‘To Wong Foo’ is being rereleased with new footage. Will it be a hit in 2019 like it was in 1995?

‘To Wong Foo’ is being rereleased with new footage. Will it be a hit in 2019 like it was in 1995?
Photo: Screenshot

To Wong Foo, the 90’s comedy about three drag queens traveling across America and punching abusive men, is about to be released on blu-ray with new footage.

Shout! Factory announced that the film will have new content, including a look back at the making of the movie and interviews with screenplay writer Douglas Carter Beane and actor John Leguizamo, who played Chi Chi in the film.

It’ll be interesting to see how the film has aged. LGBTQ identities are understood differently than they were at the time.

The movie was originally released in 1995, the year after Don’t Ask Don’t Tell (DADT) became law and a year before the Defense of Marriage Act (DOMA) was signed. Brandon Teena was murdered a few years before and Boys Don’t Cry would come out several years after. Ellen was starring in her hit sitcom, but she hadn’t come out yet.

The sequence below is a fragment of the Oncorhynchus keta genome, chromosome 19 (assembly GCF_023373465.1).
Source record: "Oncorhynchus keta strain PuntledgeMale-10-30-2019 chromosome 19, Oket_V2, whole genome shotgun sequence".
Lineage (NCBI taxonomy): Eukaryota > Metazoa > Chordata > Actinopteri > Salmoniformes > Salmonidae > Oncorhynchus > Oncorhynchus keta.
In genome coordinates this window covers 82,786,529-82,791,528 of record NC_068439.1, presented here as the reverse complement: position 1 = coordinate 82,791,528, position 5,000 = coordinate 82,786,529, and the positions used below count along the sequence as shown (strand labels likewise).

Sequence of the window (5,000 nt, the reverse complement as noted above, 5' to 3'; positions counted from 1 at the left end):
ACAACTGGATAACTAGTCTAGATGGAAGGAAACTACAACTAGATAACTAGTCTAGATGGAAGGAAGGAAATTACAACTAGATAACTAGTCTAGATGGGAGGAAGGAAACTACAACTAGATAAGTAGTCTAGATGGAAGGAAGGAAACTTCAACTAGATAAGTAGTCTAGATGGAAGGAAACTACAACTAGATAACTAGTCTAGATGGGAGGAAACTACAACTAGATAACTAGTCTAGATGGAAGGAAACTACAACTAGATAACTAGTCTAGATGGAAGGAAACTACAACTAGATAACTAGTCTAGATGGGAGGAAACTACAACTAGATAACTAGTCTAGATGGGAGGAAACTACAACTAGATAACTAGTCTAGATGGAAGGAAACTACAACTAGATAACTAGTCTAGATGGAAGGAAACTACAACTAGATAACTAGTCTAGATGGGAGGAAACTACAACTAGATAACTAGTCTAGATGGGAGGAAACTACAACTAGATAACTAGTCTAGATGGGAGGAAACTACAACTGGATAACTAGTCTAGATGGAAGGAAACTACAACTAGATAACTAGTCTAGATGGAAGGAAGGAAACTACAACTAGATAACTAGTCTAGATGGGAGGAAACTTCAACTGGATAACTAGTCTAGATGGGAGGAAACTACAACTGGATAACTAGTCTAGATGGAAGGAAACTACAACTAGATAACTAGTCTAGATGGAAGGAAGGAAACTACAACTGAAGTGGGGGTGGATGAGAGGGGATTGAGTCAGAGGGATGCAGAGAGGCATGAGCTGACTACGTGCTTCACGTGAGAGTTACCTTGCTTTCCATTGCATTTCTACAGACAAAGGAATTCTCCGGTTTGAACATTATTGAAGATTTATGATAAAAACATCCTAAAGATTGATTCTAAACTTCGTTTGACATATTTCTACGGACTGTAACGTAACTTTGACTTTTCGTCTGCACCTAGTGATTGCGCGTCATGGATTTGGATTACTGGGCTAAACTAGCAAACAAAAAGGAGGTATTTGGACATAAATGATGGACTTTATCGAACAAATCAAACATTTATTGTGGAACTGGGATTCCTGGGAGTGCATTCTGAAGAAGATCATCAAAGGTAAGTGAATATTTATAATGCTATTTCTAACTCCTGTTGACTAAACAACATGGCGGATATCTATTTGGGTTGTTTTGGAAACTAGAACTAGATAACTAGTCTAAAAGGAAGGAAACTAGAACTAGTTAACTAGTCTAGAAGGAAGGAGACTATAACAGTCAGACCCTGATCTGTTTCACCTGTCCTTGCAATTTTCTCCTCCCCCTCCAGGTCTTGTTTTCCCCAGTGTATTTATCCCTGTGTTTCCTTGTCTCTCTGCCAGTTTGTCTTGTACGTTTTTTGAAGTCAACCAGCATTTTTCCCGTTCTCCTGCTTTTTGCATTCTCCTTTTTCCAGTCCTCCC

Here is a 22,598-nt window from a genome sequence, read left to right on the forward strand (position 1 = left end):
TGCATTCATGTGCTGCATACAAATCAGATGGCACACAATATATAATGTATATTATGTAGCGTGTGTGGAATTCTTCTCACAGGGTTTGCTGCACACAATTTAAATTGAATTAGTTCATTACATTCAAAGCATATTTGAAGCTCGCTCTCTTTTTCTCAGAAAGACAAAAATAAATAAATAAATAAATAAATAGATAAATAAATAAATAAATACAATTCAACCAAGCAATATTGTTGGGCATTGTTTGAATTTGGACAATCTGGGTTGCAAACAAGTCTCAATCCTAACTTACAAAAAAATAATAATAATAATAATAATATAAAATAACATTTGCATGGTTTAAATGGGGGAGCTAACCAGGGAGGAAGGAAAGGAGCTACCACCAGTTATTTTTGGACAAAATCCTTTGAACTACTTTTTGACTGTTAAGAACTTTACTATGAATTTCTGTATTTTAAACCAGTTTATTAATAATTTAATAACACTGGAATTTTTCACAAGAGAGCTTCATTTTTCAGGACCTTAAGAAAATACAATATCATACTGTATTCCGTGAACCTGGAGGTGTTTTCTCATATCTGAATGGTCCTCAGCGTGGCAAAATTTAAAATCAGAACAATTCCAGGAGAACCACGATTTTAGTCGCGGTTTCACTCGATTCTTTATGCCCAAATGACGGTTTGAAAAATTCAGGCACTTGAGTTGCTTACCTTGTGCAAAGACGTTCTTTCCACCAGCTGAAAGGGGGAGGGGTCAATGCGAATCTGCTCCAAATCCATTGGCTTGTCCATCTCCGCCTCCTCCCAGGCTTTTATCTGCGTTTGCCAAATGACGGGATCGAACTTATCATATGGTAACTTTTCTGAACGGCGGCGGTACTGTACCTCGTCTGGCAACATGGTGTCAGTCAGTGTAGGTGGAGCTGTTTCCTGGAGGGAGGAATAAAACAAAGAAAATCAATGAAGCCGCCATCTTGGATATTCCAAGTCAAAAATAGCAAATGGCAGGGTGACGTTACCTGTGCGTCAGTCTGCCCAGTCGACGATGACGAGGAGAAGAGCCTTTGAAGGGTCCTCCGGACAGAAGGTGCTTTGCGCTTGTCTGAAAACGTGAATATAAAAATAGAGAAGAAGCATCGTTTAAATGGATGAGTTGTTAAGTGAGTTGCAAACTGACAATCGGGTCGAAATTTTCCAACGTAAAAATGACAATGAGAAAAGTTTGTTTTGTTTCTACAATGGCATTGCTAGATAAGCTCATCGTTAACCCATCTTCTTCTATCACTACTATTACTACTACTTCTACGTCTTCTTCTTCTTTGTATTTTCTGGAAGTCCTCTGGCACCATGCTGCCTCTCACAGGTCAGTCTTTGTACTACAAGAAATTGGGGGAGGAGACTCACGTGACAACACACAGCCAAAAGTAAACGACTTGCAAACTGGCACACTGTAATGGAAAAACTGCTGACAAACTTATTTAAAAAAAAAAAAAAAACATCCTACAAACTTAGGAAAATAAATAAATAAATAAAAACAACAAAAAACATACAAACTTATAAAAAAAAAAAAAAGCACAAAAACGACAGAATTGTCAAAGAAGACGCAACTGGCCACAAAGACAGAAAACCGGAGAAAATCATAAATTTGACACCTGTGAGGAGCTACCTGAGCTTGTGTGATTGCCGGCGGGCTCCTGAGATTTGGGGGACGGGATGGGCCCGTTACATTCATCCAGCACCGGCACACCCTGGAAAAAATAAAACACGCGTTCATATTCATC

Related: A ‘To Wong Foo’ musical is about to hit the stage

It was a time of increasing visibility for LGBTQ people in mainstream media, but the increase was from complete invisibility to near invisibility.

That’s a line that the movie, which pulled in nearly $50 million in box office receipts, tries to walk. The three stars of the movie were all straight men in real life, and Wesley Snipes (Noxeema Jackson) and Patrick Swayze (Vida Boheme) in particular had made careers out of their heterosexuality and masculinity.

The three queens don’t identify as trans women but they stay in drag all day, every day. They do say in a famous scene in the beginning of the movie that they’re gay men, but they never present as men and Vida and Noxeema appear much more interested in making racist jokes about latinx people than they are in dating men.

But the movie has a place in queer cultural history. The three queens are the protagonists of a film that’s fundamentally about understanding people who are different, they help the racist, sexist, and homophobic town of Snydersville confront its toxic masculinity, and the looks – like RuPaul’s legendary Confederate flag dress – are amazing.

For 1995, that was pretty good.

The blu-ray will be released on May 28.

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